As she was driving across country, a couple of weeks ago, Dear Myrtle took a few moments and answered some questions for me.
What follows is my interview with her.
1.) When did you become Dear Myrt?
In 1995. I was teaching "techie" classes on the computer and wanted a down home friendly, grandmotherly type of character to make the class less threatening. I chose my grandmother Myrt.
2.) How did you choose that persona?
Myrt was my paternal grandmother. I could talk like her and write like her, using her colloquialisms and all and not have to worry about the grammar police.
3.) When did you start writing?
Dick Eastman was writing everyday, so I made a list of 365 things to talk about. Once I started on my list, questions followed and I never had a problem coming up with things to talk or write about. In the 80's the first electronic form was of course the message boards, in 1995 I wrote AOL articles.
4.) Why did you begin writing about genealogy?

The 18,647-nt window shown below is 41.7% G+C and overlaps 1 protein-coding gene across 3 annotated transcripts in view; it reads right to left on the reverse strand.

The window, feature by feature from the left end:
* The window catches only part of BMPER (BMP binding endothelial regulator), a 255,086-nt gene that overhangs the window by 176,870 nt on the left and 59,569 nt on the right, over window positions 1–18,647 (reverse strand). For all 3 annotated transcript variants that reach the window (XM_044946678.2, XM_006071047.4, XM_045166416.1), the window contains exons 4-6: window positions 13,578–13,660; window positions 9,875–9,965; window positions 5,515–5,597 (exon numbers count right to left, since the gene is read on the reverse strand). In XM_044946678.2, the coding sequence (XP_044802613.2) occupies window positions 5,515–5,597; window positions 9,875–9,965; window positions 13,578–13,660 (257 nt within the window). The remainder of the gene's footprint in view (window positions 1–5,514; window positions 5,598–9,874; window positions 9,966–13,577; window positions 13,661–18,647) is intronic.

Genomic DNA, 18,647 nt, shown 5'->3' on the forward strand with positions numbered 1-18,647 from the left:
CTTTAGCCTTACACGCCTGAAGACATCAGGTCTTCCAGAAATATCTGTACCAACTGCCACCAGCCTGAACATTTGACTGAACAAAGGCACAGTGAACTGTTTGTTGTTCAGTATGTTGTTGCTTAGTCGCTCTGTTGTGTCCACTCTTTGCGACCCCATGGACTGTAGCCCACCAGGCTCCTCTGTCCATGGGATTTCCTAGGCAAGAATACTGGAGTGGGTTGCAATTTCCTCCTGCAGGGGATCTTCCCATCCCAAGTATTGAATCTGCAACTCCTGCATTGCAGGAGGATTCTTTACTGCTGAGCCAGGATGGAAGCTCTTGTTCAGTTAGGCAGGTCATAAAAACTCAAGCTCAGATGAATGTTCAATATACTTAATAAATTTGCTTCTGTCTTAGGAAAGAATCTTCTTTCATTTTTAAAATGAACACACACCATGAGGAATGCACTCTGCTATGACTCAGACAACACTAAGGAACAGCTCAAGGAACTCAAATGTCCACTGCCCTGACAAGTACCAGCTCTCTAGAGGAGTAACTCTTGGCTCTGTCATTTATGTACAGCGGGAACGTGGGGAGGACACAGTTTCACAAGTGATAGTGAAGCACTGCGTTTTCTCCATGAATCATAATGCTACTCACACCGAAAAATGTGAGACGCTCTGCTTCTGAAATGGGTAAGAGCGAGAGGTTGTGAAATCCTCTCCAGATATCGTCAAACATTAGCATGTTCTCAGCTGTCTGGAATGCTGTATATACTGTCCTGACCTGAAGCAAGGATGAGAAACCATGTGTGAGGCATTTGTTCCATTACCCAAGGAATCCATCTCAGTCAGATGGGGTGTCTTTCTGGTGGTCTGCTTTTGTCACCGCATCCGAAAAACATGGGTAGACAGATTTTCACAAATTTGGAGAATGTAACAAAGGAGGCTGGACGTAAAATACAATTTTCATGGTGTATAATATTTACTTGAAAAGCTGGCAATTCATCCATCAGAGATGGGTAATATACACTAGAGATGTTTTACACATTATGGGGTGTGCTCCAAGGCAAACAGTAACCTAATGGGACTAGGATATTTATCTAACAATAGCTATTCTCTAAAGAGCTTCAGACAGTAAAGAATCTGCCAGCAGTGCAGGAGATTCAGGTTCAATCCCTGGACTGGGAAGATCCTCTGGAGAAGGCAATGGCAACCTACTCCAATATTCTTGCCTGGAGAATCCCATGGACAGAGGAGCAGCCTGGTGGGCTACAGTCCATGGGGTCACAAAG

I always had an interest in family, history, recipes, and family stories, so it just seemed like the right thing to write about.
5.) When did you begin doing genealogy?
At age 14 I made a hand calligraphy pedigree chart of my family.
6.) What peeked your interest?
I was doing research in the early 80's because of a discrepancy concerning my Grandmother's birth date.
7.) What was your "best" discovery?
When I determined that William Henry A. Phillips was in the Civil War and I was able to order his military file from NARA. I had to order file after file for different William Phillips. But I finally got the right one.
8.) Who do you see as your audience?
Beginning to Intermediate Genealogists
9.) What all are you doing now? What are you active in?
I write my Dear Myrtle Blog, I produce Webinars, lecture, I founded GeneaWebinars, it kind of runs itself. I am active in GeneaQuilters and of course I'm very active in my role as Wife, Mother and Grandmother.
More from Dear Myrt/Pat in my next post. Hope you enjoy her interview with me and learn a little about this wonderful woman.